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The product of two negative integers, \(a\) and \(b\), is a prime number \(p\). If \(p\) is the number of factors of \(n\), where \(n\) is NOT a perfect square, what is the value of the median of the four integers \(a\), \(b\), \(p\), and \(n\)? A. \(0\) B. \(\frac{1}{2}\) C. \(1\) D. \(\frac{3}{2}\) E. \(2\)
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16 Sep 2014, 00:45
Official Solution:The product of two negative integers, \(a\) and \(b\), is a prime number \(p\). If \(p\) is the number of factors of \(n\), where \(n\) is NOT a perfect square, what is the value of the median of the four integers \(a\), \(b\), \(p\), and \(n\)? A. \(0\) B. \(\frac{1}{2}\) C. \(1\) D. \(\frac{3}{2}\) E. \(2\) This is a hard questions which tests several number theory concepts. Start from \(n\): we are told that \(n\) is NOT a perfect square. The number of factors of perfect square is odd and all other positive integers have even number of factors. Hence, since \(p\) is the number of factors of \(n\), then \(p\) must be even. We also know that \(p\) is a prime number and since the only even prime is 2, then \(p=2\). Notice here that from this it follows that \(n\) must also be a prime, because only primes have 2 factors: 1 and itself. Next, \(ab=p=2\) implies that \(a=1\) and \(b=2\) or viseversa. So, the set is {2, 1, 2, some prime}, which means that the median is \(\frac{1 + 2}{2} = \frac{1}{2}\). Answer: B
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10 Jan 2015, 23:55
I think this question is good and helpful. Nice question covering 23 concepts



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08 Apr 2015, 06:34
if the set is {1,2,2,some prime} then the median would be 0. Am I missing out something?



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08 Apr 2015, 06:44
Thanks Bunuel, that was silly on my part.....



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28 May 2016, 22:04
Notice here that from this it follows that n must also be a prime, because only primes have 2 factors: 1 and itself.
Can n be negative here? Say n = 1, its factors would be 1 and 1.



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26 Jun 2016, 05:51
A very good question ! +1 Kudos
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01 Aug 2016, 13:09
I think this is a highquality question and I agree with explanation.



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04 Aug 2016, 16:25
Bunuel wrote: sushruthav wrote: Notice here that from this it follows that n must also be a prime, because only primes have 2 factors: 1 and itself.
Can n be negative here? Say n = 1, its factors would be 1 and 1. No, a factor is a positive divisor. Then, Suppose, 3 is the number of factors of N. Can we say, N is a perfect Square?
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05 Aug 2016, 03:30
nahid78 wrote: Bunuel wrote: sushruthav wrote: Notice here that from this it follows that n must also be a prime, because only primes have 2 factors: 1 and itself.
Can n be negative here? Say n = 1, its factors would be 1 and 1. No, a factor is a positive divisor. Then, Suppose, 3 is the number of factors of N. Can we say, N is a perfect Square? Yes. Tips about the perfect square: 1. The number of distinct factors of a perfect square is ALWAYS ODD. The reverse is also true: if a number has the odd number of distinct factors then it's a perfect square; 2. The sum of distinct factors of a perfect square is ALWAYS ODD. The reverse is NOT always true: a number may have the odd sum of its distinct factors and not be a perfect square. For example: 2, 8, 18 or 50; 3. A perfect square ALWAYS has an ODD number of Oddfactors, and EVEN number of Evenfactors. The reverse is also true: if a number has an ODD number of Oddfactors, and EVEN number of Evenfactors then it's a perfect square. For example: odd factors of 36 are 1, 3 and 9 (3 odd factor) and even factors are 2, 4, 6, 12, 18 and 36 (6 even factors); 4. Perfect square always has even powers of its prime factors. The reverse is also true: if a number has even powers of its prime factors then it's a perfect square. For example: \(36=2^2*3^2\), powers of prime factors 2 and 3 are even. Hope it helps.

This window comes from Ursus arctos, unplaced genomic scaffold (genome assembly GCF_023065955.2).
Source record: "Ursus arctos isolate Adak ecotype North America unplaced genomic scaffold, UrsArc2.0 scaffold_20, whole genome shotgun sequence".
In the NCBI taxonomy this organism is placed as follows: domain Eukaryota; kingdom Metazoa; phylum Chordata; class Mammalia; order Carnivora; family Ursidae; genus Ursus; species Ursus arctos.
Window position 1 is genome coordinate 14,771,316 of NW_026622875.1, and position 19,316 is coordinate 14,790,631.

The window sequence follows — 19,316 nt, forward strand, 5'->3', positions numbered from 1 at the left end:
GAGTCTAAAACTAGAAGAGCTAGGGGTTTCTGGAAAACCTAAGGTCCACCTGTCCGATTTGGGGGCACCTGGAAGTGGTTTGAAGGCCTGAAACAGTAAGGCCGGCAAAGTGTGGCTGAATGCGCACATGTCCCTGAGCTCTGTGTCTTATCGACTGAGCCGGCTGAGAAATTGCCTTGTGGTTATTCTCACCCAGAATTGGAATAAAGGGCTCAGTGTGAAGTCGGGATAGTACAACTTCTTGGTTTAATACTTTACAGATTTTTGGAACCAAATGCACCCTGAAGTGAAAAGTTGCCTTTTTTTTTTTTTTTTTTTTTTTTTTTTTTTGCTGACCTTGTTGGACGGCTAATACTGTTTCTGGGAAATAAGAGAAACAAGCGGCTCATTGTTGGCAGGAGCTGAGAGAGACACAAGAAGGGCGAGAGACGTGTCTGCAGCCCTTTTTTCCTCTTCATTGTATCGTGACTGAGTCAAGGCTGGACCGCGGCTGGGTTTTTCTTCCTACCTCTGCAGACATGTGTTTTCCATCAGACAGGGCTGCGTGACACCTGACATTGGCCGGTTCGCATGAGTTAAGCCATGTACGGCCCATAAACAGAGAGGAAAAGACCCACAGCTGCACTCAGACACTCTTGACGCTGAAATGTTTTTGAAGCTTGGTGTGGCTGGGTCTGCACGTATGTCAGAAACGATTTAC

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06 Oct 2016, 01:29
Bunuel wrote: So, the set is {2, 1, 2, some prime}, which means that the median is \(\frac{1 + 2}{2} = \frac{1}{2}\). Answer: B Didn't Get It!
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06 Oct 2016, 03:53
RichaChampion wrote: Bunuel wrote: So, the set is {2, 1, 2, some prime}, which means that the median is \(\frac{1 + 2}{2} = \frac{1}{2}\). Answer: B Didn't Get It! The median is the average of two middle terms, when arranged in ascending/descending order. So, the median of {2, 1, 2, some prime} is \(\frac{1 + 2}{2} = \frac{1}{2}\) (regardless of the unknown prime there).
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17 Nov 2016, 14:41
Bunuel wrote: sushruthav wrote: Notice here that from this it follows that n must also be a prime, because only primes have 2 factors: 1 and itself.
Can n be negative here? Say n = 1, its factors would be 1 and 1. No, a factor is a positive divisor. Could you please explain a bit more regarding factors of negative number? Can n be 2 in this case having two factors 1 and 2? From my understanding if number of factors of a number are given the number could be either positive or negative.



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19 Nov 2016, 00:12
Great Question. Very helpful. +1 Kudos.



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09 Jan 2017, 19:25
I think this is a highquality question and I agree with explanation.



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21 Apr 2018, 03:08
Since a and b can be 1 and 2 or vice versa, are 1/2 and 0 not a possible answer? How did we assume that a=2 and b=1?



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